- Washington D.C. – Voters in the nation’s capital approved a proposal that would allow a person 21 years or older to possess up to two ounces of marijuana for personal use and to grow up to 6 plaints in their home. However, Congress has the authority to override any proposal passed by voters in the district, so it’s still uncertain whether marijuana will be legal in the shadow of the federal government's marijuana laws.
Identify Potential Lawsuits on Your Property
Property owners have a duty to make sure that there are no dangerous structures or conditions on their property that could harm visitors. Timely repairs or replacements can prevent injury and reduce the property owner’s exposure to legal liability.
Some factors that can help you to identify dangerous property structures include:
- Wear and Tear: Focus on structures that receive a lot of wear and tear due to exposure to elements or heavy traffic. These can include stairs, roofs, porch/deck flooring, and other similar structures.
- Falling Objects: Watch for structures that may present a danger of falling objects, such as displays, balconies, overhanging eaves, tool sheds, etc. In particular, falling objects that contain sharp edges, dangerous chemicals, or heated surfaces should be carefully secured.
- Structural Damage: A more in-depth search might reveal hidden factors such as termite damage, mold damage, or similar factors that might weaken support. Oddly enough, some structures might be damaged due to lack of use (for instance, an unused structure that no one really maintains and starts developing rust or other damaging processes).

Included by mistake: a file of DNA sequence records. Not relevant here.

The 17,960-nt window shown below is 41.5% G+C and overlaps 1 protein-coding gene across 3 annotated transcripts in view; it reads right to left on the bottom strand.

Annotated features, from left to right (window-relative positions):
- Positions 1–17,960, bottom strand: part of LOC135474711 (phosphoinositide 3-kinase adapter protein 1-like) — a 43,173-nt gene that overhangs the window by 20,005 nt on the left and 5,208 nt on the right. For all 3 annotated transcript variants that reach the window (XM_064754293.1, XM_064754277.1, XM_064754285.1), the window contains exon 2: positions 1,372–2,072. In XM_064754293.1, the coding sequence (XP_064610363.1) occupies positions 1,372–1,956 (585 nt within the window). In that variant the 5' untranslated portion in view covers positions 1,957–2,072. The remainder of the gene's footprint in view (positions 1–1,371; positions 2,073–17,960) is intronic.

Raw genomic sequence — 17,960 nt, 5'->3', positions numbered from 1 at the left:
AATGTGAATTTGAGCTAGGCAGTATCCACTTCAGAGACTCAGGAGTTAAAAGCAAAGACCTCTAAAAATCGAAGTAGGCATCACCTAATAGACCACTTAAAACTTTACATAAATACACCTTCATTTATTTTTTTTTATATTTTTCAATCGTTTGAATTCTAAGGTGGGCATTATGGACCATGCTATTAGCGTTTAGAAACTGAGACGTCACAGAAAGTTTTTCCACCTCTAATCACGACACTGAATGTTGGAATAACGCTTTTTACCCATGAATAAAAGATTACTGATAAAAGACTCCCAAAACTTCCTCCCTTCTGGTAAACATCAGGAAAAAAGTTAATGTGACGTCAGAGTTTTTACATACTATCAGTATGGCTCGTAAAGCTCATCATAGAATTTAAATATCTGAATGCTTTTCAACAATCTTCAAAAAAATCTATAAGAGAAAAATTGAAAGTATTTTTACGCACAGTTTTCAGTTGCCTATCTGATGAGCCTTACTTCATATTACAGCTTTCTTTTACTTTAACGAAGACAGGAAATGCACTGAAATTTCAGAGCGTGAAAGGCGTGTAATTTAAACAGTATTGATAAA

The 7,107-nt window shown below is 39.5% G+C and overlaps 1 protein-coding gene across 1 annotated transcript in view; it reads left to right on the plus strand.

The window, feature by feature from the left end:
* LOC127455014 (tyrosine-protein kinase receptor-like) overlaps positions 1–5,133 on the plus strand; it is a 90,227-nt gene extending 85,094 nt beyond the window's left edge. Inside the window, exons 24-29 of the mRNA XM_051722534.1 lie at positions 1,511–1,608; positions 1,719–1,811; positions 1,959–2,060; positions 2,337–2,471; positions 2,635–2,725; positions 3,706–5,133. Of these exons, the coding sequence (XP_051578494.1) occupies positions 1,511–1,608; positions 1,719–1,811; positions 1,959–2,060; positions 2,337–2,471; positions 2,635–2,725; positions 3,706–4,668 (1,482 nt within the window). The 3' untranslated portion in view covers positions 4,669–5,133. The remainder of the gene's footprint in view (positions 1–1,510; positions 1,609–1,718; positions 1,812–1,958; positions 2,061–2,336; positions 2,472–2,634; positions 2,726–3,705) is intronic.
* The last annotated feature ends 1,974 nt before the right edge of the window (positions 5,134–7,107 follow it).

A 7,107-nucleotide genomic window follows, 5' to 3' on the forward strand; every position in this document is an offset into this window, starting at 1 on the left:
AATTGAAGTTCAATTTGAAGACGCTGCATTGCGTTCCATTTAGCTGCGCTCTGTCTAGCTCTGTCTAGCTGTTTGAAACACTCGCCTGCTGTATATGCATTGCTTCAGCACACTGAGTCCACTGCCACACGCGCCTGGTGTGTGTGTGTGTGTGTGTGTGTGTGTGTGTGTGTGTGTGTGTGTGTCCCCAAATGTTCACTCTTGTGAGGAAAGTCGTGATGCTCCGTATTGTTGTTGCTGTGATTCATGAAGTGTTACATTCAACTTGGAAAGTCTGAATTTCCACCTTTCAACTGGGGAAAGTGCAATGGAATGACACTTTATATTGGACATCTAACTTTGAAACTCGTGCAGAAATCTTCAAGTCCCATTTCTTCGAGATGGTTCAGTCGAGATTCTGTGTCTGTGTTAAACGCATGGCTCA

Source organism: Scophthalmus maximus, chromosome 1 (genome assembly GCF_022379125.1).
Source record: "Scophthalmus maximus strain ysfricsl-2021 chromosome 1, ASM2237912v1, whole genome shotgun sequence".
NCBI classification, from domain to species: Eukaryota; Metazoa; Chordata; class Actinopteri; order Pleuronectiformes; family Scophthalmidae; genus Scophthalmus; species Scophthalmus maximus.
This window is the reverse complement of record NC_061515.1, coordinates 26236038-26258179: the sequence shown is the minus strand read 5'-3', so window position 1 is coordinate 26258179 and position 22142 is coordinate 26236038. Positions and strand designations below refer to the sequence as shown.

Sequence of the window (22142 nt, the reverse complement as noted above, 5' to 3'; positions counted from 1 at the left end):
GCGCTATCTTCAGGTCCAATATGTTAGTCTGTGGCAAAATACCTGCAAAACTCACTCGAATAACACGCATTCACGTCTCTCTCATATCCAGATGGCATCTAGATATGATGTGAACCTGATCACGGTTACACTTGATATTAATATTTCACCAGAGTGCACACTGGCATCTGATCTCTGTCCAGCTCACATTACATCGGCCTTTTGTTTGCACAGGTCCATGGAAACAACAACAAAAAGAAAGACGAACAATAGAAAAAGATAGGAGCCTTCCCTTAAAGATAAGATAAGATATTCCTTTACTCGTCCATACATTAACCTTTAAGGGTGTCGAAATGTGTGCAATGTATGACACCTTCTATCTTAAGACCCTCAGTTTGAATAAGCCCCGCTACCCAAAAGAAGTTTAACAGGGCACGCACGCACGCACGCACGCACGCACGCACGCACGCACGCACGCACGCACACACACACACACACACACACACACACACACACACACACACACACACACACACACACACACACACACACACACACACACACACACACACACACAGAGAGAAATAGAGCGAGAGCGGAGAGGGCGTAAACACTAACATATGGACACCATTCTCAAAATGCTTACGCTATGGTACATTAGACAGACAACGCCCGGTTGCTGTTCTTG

- Contact an expert: Hire an expert appraiser or safety personnel if you have any specific concerns. Don’t hesitate to contact a lawyer if you have any legal issues involving injuries caused by a dangerous structure.
Note that premises liability laws can vary widely depending on the state. The amount of care that a property owner needs to apply when identifying and correcting dangerous structures may depend on the type of property involved as well as the type of visitor. You can contact a personal injury lawyer if you have any specific questions or concerns.
How Petty Crime Can Result in a Life Sentence
Timothy Jackson is currently serving life without parole in Louisiana’s Angola prison. His crime? Jackson shoplifted a jacket worth $159. Life without parole seems a little excessive given that the statutory punishment for that type of theft is six months in jail. These are the factors and laws that could lead a court to sentence a man to life without parole for a petty crime such as shoplifting:
- Persistent Offender Laws – Many states, including Louisiana and California, mandate state courts to impose harsh sentences on offenders who commit multiple felonies and/or violent crimes. These laws are also known as “three-strike” penalties.
- Classification of Crimes – Most persistent offender laws turn on the number of felonies and/or violent crimes that the defendant has committed. Many crimes that the public believes are misdemeanors and/or non-violent are in fact violent or felonies that could lead to harsher penalties. These “violent crimes” include burglary, even when the homeowners are absent.
- Arbitrary Numbers – If a law makes shoplifting property worth $200 or more a felony, the meaning of that law seems pretty clear. However, prosecutors may argue that the property is worth more than the retail value, thereby turning a misdemeanor into a felony.
- Drug Offenses – Mandatory minimum drug sentences put the most petty drug offenses into federal prison. Horror stories include selling $10 worth of crack cocaine to an undercover officer, disturbing LSD to concertgoers, and possessing cocaine amounts so small that only lab tests could detect that drugs were present.
- Homelessness – State and local legislators have historically found many creative ways of criminalizing homelessness without necessarily spending any resources addressing the homeless problem. New laws against homelessness include criminalizing sleeping in vehicles and giving out food in public.